When: Sun., July 9, 8 p.m. 2017
Crystal Garden occupies an unconventional place in the rock universe. On one hand, you'd be hard-pressed to find another new band whose sound feels as organically grown as that of this trio. But on the other, Crystal Garden came together not in the time-tested manner of most bands—i.e., meeting up in school and slogging it out together through nowhere gigs and grimy rehearsal rooms—but in a way that's simultaneously more unusual and oddly old-school. Singer and guitarist Mycle Wastman, bassist Charlie Csontos, and drummer Matt Frewen were brought together by a producer/Svengali figure, much as bands like The Monkees were half a century ago. But the crucial difference is that said Svengali is not some crass, unmusical money man, but Dave Matthews Band violinist Boyd Tinsley.
Tinsley, who has been a key part of the DMB sound from the beginning, brought the boys together out of a desire to form a band, but not necessarily be an actual member of it. After a period of searching, he found Wastman, Csontos, and Frewen; following his intuition, he put them together with the mission of making music with the kind of honest, expressionistic aesthetic characteristic of material from the sixties and seventies. And while the resulting Crystal Garden debut album, the Tinsley-produced Let the Rocks Cry Out, sounds anything but retro, it undoubtedly achieved that goal.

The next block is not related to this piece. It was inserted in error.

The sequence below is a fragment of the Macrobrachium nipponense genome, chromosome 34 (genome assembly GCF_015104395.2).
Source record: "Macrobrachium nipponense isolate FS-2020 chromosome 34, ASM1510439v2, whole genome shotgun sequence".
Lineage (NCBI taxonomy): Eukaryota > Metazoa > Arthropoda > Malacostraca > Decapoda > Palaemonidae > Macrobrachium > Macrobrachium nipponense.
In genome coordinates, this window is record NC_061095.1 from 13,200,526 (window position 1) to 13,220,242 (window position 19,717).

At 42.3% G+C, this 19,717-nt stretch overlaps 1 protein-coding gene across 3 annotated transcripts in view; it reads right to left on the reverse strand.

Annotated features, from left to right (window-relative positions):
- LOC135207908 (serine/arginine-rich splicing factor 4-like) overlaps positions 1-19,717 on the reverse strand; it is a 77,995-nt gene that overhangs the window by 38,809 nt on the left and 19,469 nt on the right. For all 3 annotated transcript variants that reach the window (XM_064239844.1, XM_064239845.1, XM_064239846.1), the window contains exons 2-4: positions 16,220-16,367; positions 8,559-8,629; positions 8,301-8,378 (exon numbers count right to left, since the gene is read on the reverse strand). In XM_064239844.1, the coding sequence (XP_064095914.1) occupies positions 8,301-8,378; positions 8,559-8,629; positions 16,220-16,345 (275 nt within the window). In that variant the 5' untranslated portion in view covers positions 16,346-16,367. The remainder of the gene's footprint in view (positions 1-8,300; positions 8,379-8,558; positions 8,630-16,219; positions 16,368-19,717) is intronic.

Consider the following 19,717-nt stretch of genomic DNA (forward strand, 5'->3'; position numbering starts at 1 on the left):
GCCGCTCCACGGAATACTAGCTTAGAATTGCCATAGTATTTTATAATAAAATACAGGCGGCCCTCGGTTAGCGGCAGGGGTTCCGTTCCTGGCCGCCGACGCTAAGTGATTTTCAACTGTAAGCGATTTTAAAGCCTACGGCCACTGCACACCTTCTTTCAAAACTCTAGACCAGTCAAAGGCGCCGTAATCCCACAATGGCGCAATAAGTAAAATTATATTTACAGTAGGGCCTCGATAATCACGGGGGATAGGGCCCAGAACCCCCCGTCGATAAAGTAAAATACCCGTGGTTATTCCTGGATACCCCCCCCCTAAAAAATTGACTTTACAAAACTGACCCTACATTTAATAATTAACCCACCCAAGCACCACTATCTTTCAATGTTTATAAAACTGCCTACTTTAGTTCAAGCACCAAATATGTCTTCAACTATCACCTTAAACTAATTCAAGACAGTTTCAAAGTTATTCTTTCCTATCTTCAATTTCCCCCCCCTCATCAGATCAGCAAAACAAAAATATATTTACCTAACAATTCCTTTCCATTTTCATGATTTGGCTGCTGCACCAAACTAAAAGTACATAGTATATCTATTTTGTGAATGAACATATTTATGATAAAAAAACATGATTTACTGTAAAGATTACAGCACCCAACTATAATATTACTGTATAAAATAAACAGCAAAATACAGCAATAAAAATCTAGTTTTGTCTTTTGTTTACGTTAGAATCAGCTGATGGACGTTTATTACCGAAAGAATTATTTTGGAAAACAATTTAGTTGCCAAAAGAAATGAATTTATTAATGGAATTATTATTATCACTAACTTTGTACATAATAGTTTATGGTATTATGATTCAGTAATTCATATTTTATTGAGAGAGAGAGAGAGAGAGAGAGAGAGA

Though the association with Tinsley, who frequently guests with the band and is also their manager, Crystal Garden has obviously enjoyed a bit of a leg up. The band's actual music should dispel any fears of mere opportunism. These guys make thoughtful, nuanced sounds together. Subtlety is a watchword—the trio isn't out to beat anyone over the head, but instead to charm and hypnotize with their sophisticated textures. Wastman's airy vocals and breezy guitar work bring to mind the likes of David Crosby, while Csontos and Frewen toss in touches of jazz and funk at will.
And when Tinsley joins in, as he's doing through the band's current tour, they inevitably start to seem like the inheritors of the DMB mantle—unerringly song-oriented but perennially eclectic, and not afraid to jam. And they know how to throw down live; among other things they've been known to toss off a fiercely funky cover of "Superstition." —Jim Allen